Photo Courtesy Alexandra Lebenthal
Interview

ALEXANDRA LEBENTHAL

06.12.11

Alexandra Lebenthal is a columnist for New York Social Diary and the author of the novel “The Recessionistas.” She is the CEO of Lebenthal and Co., and involved with several programs for women in business.

Interview

How does one, as CEO of Lebenthal and Co, prepare to go from a Wall Street to galas in the same day?

Part of going from a tough day job to social events at night is embracing it! I look forward to dressing up and becoming a fairy princess at night. It relieves the stress of my day in the most simple ways.

Whether it’s the (somewhat sad) days, when I know I must wear only grey or black and somber jewelry because I have a corporate meeting, or the days when I know I can express my true style and wear what makes me happy, or the nights when I go home to have my “glam squad” do a great updo, fun makeup and put on a ball gown, it’s all a part of my time to shine with what I wear.

You’re often photographed by Bill Cunningham for the New York Times “Evening Hours.” Is that fun?

Anna Wintour has said “We all dress for Bill.” I definitely believe that. Knowing that I can have fun and be creative and make someone who appreciates the beauty and individuality of fashion want to take pictures of me is a wonderful thing to look forward to!

Who are your go-to designers? Do any of them take you from day to night?

My favorite is John Dunn, who isn’t well known but makes the most spectacular balls gowns and even lets me collaborate with him from time to time. He makes me feel like I’m a Vogue cover, and I adore the great complements I get whenever I wear his clothes. My other go to designer is Douglas Hannant. I’m close friends with Douglas and his partner Frederick. Hannant’s day clothes are truly the ones that make me feel like I can walk into a business meeting and just snap! The ball gowns and evening dresses are always 100% show stoppers. Knowing that they are friends makes it all the better!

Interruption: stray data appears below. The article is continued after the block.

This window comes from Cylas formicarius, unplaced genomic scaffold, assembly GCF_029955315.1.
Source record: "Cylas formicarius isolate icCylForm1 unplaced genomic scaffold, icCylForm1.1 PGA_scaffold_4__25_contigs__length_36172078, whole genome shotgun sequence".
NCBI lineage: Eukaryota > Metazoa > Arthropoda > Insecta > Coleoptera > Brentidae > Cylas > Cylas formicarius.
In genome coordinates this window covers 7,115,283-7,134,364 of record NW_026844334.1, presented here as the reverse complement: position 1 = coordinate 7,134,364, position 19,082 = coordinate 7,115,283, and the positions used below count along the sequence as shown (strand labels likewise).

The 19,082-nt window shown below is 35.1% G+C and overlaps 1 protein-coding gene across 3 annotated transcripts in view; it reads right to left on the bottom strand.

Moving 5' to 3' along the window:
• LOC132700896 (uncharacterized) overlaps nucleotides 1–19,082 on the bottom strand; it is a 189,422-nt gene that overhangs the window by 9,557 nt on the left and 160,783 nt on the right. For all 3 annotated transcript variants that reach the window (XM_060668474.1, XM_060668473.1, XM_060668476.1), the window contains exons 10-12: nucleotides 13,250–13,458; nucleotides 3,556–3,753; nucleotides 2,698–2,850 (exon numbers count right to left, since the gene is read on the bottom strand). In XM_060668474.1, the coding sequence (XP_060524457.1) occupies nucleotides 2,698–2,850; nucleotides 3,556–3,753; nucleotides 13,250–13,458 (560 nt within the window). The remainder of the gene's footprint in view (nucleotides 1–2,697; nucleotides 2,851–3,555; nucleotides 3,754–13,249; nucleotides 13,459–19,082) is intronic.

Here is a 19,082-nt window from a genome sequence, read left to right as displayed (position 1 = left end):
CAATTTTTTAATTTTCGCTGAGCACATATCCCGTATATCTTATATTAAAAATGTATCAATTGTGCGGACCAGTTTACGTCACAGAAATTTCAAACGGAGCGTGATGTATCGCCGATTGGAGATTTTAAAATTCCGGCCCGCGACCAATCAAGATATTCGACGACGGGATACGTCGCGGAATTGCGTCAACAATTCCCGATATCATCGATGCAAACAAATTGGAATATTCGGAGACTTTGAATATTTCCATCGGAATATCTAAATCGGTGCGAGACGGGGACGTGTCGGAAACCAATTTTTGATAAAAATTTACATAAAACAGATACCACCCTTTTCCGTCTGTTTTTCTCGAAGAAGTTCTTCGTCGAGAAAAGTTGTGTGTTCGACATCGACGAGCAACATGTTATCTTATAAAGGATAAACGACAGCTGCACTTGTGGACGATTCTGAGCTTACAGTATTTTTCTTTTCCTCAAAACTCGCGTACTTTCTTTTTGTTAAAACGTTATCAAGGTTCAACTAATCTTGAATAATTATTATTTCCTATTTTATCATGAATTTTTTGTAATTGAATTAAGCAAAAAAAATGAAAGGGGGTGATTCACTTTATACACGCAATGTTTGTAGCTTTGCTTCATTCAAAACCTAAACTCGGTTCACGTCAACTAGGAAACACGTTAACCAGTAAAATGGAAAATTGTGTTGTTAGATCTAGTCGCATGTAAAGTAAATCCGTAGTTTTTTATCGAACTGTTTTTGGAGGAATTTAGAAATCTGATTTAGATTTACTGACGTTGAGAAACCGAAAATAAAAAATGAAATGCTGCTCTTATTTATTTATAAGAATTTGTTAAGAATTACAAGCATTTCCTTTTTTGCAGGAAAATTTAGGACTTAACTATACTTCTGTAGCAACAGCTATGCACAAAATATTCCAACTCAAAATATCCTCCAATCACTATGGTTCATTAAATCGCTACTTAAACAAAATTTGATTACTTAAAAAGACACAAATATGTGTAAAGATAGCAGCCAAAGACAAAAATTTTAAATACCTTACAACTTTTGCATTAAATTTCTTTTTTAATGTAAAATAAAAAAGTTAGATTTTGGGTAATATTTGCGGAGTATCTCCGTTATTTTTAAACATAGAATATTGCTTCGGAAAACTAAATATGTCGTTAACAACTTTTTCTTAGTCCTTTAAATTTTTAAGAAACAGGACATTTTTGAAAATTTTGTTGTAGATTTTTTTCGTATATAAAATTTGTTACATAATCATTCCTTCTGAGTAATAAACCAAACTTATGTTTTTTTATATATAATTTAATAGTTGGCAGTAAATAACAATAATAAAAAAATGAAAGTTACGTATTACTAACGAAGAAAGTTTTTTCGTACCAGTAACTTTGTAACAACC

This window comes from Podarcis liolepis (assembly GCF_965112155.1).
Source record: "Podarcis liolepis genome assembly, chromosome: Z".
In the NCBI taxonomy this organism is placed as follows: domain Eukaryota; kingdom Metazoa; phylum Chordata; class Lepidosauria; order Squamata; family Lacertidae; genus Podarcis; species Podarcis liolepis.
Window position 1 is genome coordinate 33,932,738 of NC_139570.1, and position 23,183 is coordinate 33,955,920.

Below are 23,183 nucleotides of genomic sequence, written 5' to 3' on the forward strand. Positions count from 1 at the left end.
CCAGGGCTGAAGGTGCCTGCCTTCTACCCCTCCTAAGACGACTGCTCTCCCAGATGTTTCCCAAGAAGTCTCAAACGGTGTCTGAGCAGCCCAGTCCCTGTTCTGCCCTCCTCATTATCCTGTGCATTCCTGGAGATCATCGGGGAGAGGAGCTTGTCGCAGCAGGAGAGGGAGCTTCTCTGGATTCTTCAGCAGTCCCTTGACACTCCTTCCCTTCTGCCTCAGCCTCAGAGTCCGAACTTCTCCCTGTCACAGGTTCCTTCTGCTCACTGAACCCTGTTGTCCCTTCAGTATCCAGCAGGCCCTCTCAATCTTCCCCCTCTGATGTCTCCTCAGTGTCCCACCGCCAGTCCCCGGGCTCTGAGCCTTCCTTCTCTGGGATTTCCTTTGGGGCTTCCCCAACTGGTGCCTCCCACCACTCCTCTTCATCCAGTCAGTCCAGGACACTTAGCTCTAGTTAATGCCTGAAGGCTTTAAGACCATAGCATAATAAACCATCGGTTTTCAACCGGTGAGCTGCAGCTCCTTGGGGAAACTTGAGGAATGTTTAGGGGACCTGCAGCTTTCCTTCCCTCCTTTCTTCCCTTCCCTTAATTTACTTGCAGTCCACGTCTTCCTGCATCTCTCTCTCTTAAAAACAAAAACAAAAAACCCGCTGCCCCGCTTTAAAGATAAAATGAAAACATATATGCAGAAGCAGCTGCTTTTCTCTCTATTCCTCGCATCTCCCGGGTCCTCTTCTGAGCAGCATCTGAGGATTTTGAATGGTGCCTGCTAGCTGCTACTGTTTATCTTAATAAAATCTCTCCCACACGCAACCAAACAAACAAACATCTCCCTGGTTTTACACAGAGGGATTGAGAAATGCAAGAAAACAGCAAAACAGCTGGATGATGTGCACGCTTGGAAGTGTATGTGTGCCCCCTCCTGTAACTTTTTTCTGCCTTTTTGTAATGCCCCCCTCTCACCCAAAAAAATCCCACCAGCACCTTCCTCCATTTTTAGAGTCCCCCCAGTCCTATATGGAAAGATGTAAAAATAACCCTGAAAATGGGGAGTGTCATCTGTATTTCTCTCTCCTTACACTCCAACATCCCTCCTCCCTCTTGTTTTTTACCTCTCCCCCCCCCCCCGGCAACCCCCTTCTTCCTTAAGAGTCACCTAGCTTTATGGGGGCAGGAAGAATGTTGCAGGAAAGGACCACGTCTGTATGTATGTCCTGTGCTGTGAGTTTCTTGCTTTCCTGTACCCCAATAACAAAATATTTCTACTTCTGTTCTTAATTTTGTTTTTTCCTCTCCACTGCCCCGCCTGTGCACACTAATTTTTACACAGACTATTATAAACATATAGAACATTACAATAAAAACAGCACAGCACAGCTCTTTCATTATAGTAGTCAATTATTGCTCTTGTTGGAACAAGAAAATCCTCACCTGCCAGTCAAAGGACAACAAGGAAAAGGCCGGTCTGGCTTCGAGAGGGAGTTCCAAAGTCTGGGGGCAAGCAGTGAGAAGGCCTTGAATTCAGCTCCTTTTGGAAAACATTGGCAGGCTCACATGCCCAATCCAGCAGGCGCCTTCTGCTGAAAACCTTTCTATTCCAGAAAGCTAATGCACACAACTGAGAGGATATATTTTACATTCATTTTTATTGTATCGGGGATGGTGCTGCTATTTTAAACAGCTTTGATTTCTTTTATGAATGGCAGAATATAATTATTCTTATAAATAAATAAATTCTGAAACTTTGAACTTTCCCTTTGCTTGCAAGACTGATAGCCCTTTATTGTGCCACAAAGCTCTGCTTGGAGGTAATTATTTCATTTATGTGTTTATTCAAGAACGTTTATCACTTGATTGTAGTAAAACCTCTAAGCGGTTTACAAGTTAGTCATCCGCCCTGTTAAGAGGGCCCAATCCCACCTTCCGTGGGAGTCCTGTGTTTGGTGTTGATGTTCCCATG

How about daytime, where do the boundaries of professionalism lie when trying to dress fashionably at the office?

There are boundaries. Sometimes I’m on a plane at 6 am to go to the Midwest to meet with corporate treasurers. At best a woman in that company will wear St. Johns Knits. I cannot walk in with a Dolce and Gabanna dress and Miu Miu shoes. I dress down and “get into the part.” Once in the city I even went home after one meeting knowing it wasn’t going to be appropriate for the lunch. I will say though, that the beauty of being an entrepreneur, is that aside from those types of meetings I can look at my calendar and usually decide what I want to wear that expresses my personality.

Coming off the one year anniversary of publishing “The Recessionistas,” do you see more fictional writing in your future?

I am working on book two and already having great fun!

What’s it about?

The book is about a charming southern couple who arrive in New York with a seemingly hot, successful hedge fund. They find a somewhat ignorant and desperate firm who will be the main distributor to society and Wall Street types. Of course it’s a scam and it takes the CEO of the firm’s trusted lieutenant to expose it.

Do you feel you audience from the book was the same as your audience on New York Social Diary? How do they differ?

I don’t know that I entirely know who my New York Social Diary audience is but I think (or would like to think from comments I’ve received), that my book audience was a 26 year old woman in the fashion business who didn’t know a lot about finances or Wall Street but picked up the book because she liked the cover, or title, or someone gave it to her and she read it and fell in love!

Amongst the many philanthropic endeavors you are involved in, is their one that is most important to you?

My mom died of Alzheimers after ten terrible years. My mom was one of my best friends, and she missed so much of my life and that of my kids. I am involved in the Alzheimers Association as well as the Alzheimers Drug Discovery Foundation and am determined to be a part of the cure.